Now Imagine If Amazon Had Bought Palm And WebOS
Tuesday night, while everyone was gearing up for Wednesday’s iPhone 5 event, the reviews for Amazon’s new Kindle Fire HD tablets went online. The consensus seems to be: Amazon’s hardware is solid, its media ecosystem is vast, its prices are low, but its software is mediocre — at best.
That sounds about right. While it’s impressive that Amazon is a major tablet player at all, its user interface design and software have always been weak spots. Especially compared to Apple, the tablet maker to beat.
So here’s an interesting exercise: Imagine if Amazon had acquired Palm and WebOS instead of HP. While WebOS and HP’s TouchPad tablet were ultimately failures — and the deal timing doesn’t really work — it may have resulted in a more interesting partnership and more successful products.
What WebOS did well is exactly what Amazon’s Kindle Fire needs: A beautiful, clever interface, second only to Apple’s. (And even better than iOS in some ways.) Combined with Amazon’s expertise in e-commerce, digital media, and its aggressive pricing, a Kindle TouchPad might be an even more compelling device than what Amazon has built on its own.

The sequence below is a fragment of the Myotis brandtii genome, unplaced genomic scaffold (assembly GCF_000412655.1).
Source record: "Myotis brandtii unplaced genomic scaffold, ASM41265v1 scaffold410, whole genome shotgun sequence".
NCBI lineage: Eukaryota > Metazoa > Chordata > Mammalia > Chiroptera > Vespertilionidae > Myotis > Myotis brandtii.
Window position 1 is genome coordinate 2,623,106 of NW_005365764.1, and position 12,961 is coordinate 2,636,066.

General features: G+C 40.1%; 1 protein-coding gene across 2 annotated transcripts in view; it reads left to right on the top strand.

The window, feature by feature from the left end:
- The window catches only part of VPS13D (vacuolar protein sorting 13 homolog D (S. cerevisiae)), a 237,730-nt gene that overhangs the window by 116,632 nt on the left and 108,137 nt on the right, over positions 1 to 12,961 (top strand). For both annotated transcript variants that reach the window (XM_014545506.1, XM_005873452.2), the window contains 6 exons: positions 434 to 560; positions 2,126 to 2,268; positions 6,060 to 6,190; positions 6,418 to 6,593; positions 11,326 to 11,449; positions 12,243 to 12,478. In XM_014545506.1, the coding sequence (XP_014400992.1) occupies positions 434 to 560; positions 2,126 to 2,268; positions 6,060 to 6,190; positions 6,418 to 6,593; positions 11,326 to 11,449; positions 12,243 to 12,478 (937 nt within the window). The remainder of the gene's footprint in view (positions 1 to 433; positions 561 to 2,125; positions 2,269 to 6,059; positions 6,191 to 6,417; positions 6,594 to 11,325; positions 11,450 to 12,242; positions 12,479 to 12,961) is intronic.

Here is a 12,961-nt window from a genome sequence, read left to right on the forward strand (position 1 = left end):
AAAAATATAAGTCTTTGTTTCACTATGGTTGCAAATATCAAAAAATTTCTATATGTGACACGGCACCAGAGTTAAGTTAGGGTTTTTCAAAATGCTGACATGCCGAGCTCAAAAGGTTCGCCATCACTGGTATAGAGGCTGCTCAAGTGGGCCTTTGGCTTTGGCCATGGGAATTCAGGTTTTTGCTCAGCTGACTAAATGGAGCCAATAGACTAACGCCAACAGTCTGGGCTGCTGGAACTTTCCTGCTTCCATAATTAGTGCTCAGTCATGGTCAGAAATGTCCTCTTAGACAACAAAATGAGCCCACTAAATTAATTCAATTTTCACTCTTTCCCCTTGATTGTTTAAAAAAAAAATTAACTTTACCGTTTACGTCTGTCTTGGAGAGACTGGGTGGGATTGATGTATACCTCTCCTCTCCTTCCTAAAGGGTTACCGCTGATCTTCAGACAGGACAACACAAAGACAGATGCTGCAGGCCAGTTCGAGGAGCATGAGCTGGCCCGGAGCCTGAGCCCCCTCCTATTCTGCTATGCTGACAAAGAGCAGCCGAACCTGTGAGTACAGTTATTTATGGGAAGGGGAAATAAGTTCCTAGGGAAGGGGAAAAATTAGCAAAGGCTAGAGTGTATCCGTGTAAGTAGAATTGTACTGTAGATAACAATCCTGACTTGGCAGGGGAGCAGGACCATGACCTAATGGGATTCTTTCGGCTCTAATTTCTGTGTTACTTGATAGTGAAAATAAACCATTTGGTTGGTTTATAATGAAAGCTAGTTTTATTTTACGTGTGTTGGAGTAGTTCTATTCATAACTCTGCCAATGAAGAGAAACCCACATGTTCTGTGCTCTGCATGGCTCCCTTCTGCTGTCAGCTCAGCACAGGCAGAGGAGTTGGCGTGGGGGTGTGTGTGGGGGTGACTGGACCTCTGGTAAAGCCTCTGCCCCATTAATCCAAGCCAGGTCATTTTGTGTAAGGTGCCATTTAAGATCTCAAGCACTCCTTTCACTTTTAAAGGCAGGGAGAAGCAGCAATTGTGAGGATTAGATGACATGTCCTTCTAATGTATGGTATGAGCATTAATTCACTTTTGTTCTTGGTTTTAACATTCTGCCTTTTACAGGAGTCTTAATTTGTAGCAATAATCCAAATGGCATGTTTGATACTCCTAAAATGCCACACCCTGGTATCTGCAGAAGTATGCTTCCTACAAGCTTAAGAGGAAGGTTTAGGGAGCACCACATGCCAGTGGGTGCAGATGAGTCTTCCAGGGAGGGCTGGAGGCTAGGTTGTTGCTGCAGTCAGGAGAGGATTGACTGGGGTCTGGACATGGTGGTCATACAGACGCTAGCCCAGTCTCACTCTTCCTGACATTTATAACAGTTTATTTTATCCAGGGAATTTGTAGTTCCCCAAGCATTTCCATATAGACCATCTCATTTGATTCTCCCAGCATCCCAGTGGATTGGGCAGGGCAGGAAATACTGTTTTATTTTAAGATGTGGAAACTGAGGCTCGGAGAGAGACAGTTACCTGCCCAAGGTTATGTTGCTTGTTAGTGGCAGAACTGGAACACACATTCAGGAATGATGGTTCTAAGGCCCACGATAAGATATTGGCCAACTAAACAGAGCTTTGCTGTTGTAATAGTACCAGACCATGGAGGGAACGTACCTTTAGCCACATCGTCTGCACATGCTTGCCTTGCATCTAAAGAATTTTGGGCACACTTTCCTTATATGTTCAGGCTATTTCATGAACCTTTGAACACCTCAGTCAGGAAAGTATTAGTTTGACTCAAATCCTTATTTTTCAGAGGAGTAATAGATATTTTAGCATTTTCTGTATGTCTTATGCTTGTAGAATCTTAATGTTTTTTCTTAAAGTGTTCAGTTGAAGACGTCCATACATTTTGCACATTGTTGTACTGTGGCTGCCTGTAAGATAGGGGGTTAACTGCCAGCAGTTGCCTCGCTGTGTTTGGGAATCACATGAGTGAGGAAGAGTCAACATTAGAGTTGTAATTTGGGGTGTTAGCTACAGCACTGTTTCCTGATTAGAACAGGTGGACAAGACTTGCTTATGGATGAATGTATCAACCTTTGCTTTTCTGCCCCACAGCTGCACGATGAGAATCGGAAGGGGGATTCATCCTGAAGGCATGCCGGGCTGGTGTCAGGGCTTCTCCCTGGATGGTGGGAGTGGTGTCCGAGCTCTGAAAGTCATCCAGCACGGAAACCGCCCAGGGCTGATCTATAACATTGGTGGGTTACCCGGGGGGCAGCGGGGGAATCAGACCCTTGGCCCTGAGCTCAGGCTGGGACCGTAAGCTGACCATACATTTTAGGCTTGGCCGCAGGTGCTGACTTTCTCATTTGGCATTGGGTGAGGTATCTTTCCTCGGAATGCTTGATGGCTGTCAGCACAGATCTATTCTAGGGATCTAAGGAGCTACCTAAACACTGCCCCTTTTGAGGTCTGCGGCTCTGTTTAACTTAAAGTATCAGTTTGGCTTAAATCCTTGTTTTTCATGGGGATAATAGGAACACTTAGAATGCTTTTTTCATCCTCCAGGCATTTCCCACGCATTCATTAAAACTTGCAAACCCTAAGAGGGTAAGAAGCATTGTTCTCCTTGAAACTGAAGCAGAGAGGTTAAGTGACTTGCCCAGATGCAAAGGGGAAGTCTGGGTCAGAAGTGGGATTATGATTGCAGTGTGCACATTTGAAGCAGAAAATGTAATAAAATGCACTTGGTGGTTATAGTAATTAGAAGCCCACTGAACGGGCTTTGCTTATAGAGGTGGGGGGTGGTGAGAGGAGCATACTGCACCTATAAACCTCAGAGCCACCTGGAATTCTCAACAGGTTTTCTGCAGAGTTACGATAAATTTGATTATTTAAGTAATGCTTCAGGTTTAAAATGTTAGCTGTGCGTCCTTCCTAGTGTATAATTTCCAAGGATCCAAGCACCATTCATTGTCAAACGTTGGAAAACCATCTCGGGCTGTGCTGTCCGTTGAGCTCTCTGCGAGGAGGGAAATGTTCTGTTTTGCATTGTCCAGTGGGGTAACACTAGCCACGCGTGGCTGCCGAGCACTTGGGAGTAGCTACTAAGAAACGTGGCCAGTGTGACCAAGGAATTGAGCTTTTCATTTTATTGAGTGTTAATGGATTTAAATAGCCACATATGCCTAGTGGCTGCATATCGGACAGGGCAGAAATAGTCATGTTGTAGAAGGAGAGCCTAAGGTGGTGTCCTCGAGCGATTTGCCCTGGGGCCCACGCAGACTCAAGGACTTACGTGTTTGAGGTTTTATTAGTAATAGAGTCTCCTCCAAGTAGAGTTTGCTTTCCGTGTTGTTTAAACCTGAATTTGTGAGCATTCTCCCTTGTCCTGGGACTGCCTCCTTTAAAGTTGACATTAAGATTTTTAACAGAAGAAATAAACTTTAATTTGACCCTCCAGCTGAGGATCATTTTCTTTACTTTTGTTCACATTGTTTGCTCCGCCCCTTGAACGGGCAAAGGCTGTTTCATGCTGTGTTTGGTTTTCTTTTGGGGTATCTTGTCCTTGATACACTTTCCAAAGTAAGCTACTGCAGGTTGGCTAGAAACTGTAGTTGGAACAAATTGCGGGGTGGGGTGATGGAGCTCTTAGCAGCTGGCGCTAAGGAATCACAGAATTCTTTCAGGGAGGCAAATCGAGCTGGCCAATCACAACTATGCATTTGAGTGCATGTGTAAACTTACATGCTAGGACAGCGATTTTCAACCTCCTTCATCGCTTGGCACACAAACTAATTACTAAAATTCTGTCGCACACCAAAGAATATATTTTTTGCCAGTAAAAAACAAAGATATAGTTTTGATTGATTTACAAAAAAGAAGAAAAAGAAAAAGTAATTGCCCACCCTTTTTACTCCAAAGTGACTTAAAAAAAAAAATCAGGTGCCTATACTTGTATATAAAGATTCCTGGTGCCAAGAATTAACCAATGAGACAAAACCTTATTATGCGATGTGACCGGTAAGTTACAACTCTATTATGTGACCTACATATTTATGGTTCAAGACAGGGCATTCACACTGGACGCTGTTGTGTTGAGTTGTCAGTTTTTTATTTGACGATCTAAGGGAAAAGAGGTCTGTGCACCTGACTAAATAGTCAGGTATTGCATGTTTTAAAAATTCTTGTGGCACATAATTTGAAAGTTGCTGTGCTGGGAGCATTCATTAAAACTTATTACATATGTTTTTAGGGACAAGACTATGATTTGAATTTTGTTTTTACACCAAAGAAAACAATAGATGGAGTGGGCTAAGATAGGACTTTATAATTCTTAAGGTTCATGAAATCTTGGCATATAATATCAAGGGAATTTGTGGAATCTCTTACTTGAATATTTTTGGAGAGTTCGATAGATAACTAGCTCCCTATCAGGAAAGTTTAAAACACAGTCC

There are some major problems with this idea, of course. Amazon’s app ecosystem mostly exists because companies are already developing for Android. Building the Kindle Fire around WebOS would have meant far fewer apps, at least in the short-term. Or perhaps the WebOS team could have remade its user interface for an Android-based tablet, but who knows how long that would have taken or if it would have been any good. (Not to mention any economic or logistical problems with this combination.)
But, still, an interesting idea! Jeff Bezos clearly cares about becoming a great tablet maker, and Palm’s team — led by ex-Apple executive (and now Amazon board member!) Jon Rubinstein — might have helped. It’s hard to imagine Amazon blowing the Palm acquisition worse than HP did. It might have even been a great combination.